How would things change for you if you knew that wherever you are is exactly where you should be?
In other words, regardless of whether you're satisfied or unsatisfied with your life, or experiencing immense happiness or working through an extremely difficult situation, that any and ALL of these experiences are exactly where you should be?
In addition to this, imagine discovering there's a way to happiness and less stress which is far more rooted inside of yourself, than anything that exists in your physical surroundings.
On the surface, it might not be easy to wrap our minds around these ideas. After all, aren't we happier when we're constantly keeping busy, achieving things and in pursuit of something better? Yes, perhaps, at least for some of the time, this might appear true.
But when we're constantly focused on the road ahead, as opposed to where we are right now, there are some surprising consequences.
One of them is increased stress, or put another way, increased suffering.
Eckhart Tolle says:
Stress is caused by being 'here' but wanting to be 'there'.
Believe it or not, the constant pull and striving in our lives to 'get somewhere' with our jobs, our relationships, our health, with wanting something to be different than what it actually is, is a significant cause of stress.
Interestingly another cause of stress lies inside our own minds. Research has uncovered that our minds tend to drift and wander approximately 46% of the time (often referred to as mind-wandering states or the monkey mind).
This means that for half our waking hours, we are thinking about something else, other than what it is we're actually doing. Our brains are wired so that we can complete complex and repetitive jobs without even being conscious of our actions.
This happens during many of our most common daily activities like when we're brushing our teeth in the morning or taking a shower. What's more concerning is that we're highly likely to be in mind-wandering mode when we're eating, or in our relationships - and especially when we're at work.
Why is this concerning?
Do you ever finish a bag of chips or eat a bowl of ice cream before you even realize what you've done? You could call this mindless eating, or eating on autopilot and it can leave you feeling unsatisfied, hungry and wanting more.
When we aren't present in our relationships at home and at work, our relationships can go down the road of routine and slip into auto-pilot mode. Auto-pilot mode and routines helps us master our lives to make them easier to manage, but in turn this can prevent us from welcoming change and uncertainty which are ever increasing realities of both business and life.
In learning to be more awake and present in our day, what we discover is how much more clarity we have, how much more we're able to skillfully navigate obstacles, how much more our relationships improve through deeper listening, how our health changes for the better and something that's made a huge difference in my life is how we become more curious!
So, how do we come to be more at ease, as Jon Kabat-Zinn says 'with the full catastrophe' of our lives and all the varied circumstances and twists and turns that surround us - and still know that wherever we are, is exactly where we should be?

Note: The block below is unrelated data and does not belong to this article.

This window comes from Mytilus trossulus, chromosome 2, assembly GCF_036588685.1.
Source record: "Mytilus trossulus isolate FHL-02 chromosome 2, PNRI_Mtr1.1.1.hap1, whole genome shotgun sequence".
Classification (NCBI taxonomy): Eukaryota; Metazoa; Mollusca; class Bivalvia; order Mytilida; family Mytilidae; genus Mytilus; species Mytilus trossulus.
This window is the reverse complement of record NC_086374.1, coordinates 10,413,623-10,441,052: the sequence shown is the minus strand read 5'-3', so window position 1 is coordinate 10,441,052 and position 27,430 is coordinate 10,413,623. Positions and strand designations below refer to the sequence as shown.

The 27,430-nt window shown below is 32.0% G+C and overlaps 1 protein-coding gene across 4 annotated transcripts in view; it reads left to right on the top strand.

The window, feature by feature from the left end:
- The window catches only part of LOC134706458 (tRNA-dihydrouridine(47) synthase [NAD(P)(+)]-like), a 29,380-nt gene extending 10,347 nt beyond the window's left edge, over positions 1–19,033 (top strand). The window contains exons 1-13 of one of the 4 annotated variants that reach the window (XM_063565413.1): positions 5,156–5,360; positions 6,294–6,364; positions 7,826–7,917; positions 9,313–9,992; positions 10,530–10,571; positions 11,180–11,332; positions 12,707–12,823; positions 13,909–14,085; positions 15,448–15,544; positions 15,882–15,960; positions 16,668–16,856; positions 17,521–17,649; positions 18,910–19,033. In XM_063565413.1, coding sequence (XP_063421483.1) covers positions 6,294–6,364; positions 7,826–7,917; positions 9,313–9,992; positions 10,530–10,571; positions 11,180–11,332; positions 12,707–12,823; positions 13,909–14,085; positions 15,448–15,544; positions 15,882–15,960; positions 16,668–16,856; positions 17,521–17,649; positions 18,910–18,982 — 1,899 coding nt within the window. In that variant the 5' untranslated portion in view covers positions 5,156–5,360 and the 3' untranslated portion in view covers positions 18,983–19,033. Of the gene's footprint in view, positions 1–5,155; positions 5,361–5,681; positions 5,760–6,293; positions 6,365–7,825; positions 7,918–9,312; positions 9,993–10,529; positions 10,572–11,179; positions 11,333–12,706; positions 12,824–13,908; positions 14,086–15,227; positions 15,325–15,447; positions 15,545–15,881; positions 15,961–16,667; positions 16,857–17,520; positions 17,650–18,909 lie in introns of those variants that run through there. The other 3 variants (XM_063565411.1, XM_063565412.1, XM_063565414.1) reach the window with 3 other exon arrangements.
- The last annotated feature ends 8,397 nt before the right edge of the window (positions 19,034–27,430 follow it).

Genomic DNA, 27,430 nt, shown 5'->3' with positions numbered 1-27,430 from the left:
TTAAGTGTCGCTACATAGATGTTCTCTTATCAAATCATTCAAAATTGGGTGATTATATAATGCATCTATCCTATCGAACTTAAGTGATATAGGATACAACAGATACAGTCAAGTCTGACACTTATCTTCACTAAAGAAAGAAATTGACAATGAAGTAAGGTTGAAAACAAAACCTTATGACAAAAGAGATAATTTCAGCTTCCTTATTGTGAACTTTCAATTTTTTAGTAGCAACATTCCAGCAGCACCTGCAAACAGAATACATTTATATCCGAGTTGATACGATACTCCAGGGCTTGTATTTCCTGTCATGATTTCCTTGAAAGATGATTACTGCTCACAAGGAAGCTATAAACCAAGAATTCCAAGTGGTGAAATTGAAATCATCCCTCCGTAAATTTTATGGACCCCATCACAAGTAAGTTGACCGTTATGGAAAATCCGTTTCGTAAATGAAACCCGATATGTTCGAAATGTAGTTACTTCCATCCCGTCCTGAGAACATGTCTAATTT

For one thing, it helps knowing this: it's the nature of the human condition to encounter pain, loss, grief, suffering, sadness, as well as joy, love and happiness. There's a certain peace that comes from knowing this reality that life is both difficult and wonderful.
There is a powerful flow that begins to happen at home and at work, that comes from knowing wherever you are, is exactly where you should be.
Granted, in some ways, it makes absolutely no sense. Especially if you're going through a terrible illness, or a tough time at work, or a breakdown of a relationship.
But here's the thing, the moment you bring your full attention and awareness to wherever you are, you are present.
And when you are present, you're exactly where you need to be.
Because the present moment is all you've got.
And what's more, there's an incredible gift that exists within the present moment.
The gift of being awake. The gift of being here, right now, in this moment. The gift of awareness, especially regards to how fleeting life is.
Reconnecting with how it is, now.
Just stopping and dropping in on the present moment.
It doesn't require effort, it's like an effortless effort.
The place to begin or start, is with the simple practice of bringing our full awareness and attention to the physical sensations of the in-breath and out-breath as often as we can.
Then repeat, again and again.
Bringing our attention to the breath, getting distracted, noticing that we're no longer focusing on the breath (because our attention was pulled away into thoughts or feelings) and simply, without judgement, retuning our attention to the breath - is the work.
This very basic practice teaches us patience, strengthens our equanimity (the ability to not interfere with - but rather be with whatever arises), builds our concentration power and focus, and - certainly in my own experience - over time - teaches us about compassion and humility.
Why not check in on yourself right now?
Maybe there are thoughts or feelings that are there. Maybe there are sensations in the body. Just notice these things. And then, in your own time, take three conscious slow deep breaths, feeling your lungs expand and contract.
Noticing wherever you are, in this moment, and knowing that it is exactly where you should be.